Tanker 116 sees action at Phoenix

Air Tanker 116 HC-130H retardant

Above: Air Tanker 116, an HC-130H, sprays retardant on a fire near Phoenix, June 22, 2017. Fox 20 Phoenix.

Tanker 116 saw some action today, dropping on a fire near Phoenix that closed Interstate 17. Fox 10 got a pretty fair shot of the drop, but unfortunately the camera operator, perhaps not experienced in covering air tankers, followed the aircraft very closely all the way through the drop so it was difficult to tell which of the two parallel retardant drops was made by T-116. Yes, there were two drops parallel to each other. One looked like it was very wide but the coverage on the ground was very thin. The other was much more narrow and and had better coverage.

The video below shows the drop, and I found it at 2:40:45, but when I first saw it, it was at a different time stamp. The video should begin a few seconds before that point, but it you don’t see it there, check a couple of minutes on each side.

The image below shows the two parallel drops. It is difficult to tell from the video which one was made by the HC-130H.

retardant drops
The two parallel drops can be seen at the lower-right. Screen grab from the Fox 10 video.
The news people in the audio have some problems with aircraft ID in that video and at another spot in the same video. At about 2:22:15, there is a second drop and you will hear the news people identifying a lead plane as a Single Engine Air Tanker and what is either an RJ85 or a BAe-146 as a DC-10.

About 2 to 3 minutes after that second drop, a third drop (at 2:25:45) is similar to the second one, and is possibly the same but from a different angle. I am fairly certain this third drop is an RJ85, since you can see the pregnant bulge on the belly.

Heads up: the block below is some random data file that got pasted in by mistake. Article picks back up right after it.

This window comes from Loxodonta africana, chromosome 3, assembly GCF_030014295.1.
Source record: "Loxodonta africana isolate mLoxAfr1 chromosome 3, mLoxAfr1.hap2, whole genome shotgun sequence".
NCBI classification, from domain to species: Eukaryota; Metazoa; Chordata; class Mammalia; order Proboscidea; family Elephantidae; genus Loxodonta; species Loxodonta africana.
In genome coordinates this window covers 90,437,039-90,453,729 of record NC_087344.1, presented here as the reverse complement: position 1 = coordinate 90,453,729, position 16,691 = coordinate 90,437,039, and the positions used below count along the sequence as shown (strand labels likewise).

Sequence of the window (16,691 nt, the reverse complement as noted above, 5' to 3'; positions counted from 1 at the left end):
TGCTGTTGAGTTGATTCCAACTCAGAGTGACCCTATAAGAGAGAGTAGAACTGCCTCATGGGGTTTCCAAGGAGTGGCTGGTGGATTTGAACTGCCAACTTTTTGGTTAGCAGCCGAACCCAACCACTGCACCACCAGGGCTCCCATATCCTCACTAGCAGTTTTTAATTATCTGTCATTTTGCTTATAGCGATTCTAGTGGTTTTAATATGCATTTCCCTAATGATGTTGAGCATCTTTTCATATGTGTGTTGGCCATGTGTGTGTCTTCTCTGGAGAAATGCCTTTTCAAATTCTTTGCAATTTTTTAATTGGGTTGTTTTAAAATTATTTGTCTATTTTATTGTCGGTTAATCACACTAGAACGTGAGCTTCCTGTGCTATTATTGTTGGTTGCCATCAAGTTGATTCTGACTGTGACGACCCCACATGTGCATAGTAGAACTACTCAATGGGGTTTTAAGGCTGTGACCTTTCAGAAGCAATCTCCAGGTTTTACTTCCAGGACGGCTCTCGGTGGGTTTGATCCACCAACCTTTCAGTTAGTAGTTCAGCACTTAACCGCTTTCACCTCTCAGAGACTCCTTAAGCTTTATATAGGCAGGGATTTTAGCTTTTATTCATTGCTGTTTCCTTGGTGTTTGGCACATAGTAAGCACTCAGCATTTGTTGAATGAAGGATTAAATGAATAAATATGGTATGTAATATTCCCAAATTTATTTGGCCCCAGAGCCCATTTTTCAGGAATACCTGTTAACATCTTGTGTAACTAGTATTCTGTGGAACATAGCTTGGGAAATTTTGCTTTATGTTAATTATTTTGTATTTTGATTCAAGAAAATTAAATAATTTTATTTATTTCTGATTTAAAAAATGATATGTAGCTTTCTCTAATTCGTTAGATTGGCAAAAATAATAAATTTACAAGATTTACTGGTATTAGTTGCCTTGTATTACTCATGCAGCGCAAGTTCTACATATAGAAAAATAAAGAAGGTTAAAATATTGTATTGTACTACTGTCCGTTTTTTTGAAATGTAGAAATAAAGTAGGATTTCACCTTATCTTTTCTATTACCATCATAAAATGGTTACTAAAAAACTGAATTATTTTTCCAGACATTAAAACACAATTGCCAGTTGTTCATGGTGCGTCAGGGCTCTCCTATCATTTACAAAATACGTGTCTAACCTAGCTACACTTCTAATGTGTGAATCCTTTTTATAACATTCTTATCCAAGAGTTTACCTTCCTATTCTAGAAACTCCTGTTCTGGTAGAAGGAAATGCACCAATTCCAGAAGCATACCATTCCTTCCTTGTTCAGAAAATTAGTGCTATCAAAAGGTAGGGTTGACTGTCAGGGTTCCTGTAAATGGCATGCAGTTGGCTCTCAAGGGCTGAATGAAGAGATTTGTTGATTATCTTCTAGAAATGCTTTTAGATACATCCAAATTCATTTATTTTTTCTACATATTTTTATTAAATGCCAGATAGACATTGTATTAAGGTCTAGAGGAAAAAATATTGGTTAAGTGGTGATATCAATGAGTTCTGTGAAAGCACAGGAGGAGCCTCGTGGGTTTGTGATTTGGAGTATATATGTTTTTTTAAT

The very lengthy video goes back to a fire near Los Angeles several times. The image below, a screenshot, show a retardant drop that affected several homes.

retardant drop houses Los Angeles
Retardant gets dropped on homes at fire near Los Angeles. Fox 20 Phoenix.
T-116 is using, not a conventional gravity retardant tank, but a pressurized Modular Airborne FireFighting System rig that is normally only used in military aircraft that have been temporarily drafted into an air tanker role by loading a MAFFS unit in the cargo hold. The compressed air that blows the retardant out of the 3,000-gallon tank sprays it out of a nozzle, breaking the thickened retardant into very small droplets. T-116 and six other HC-130H’s are in the process of being transferred from the Coast Guard to the U.S. Forest Service. If the process is complete by the end of this decade as the agency expects, all seven will have conventional gravity-powered retardant delivery systems and will be operated and maintained by contractors, but owned by the USFS.

Thanks and a tip of the hat go out to Tom and Brian.
Typos or errors, report them HERE.

4 thoughts on “Tanker 116 sees action at Phoenix”

  1. The news people also have problems with geography. Pretty sure the fire “in Los Angeles” is the Toll Fire in Vallejo, north of San Francisco. Sadly, better coverage than I saw in the Bay Area.

  2. “If the process is complete by the end of this decade as the agency expects,”

    Hedging a little, Bill? It’s too bad we all have the same level of expectation of the program, I still believe it’s the right thing to do. It sure would be nice to have the aircraft available with a RADS style tank sooner than later. As I envision things in my utopian mind, you send the contractors where things are busy, and have the USFS aircraft available at the fringes, where CWN isn’t viable. Maybe even have CWN go away, and have all of the contractor aircraft on exclusive use contracts. And get the MAFFS back to surge capacity, when we get to PL 4 or 5.

  3. MAFFS drop a narrow line, but the Coverage Level is consistent from end to end. MAFFS can go up to about CL 8 on the newer system. The Coulson tank system is probably the best out there btw

  4. They did spend a lot of $$$ on that “303 fire”-basically a grass fire surrounded by roads. T-163, T-912, and 116 made drops. Could speculate that the “thin” drop was made by the VLAT-dropping from the higher alt which makes lesser-coverage lines that are weak. Even the MAFFS spigot can make that “thicker” line when the alt is low enough. At the time this was underway, T-131 was also at IWA on hold-with the others-and the monsterjet was sent with 116. The Coulson Herc could have done a good job at less cost. Our tax dollars at work. Still believe that contractors should be allowed to take those CG Hercs, get-em done, and put em in service with the gravity-systems !!

Leave a Reply

Your email address will not be published. Required fields are marked *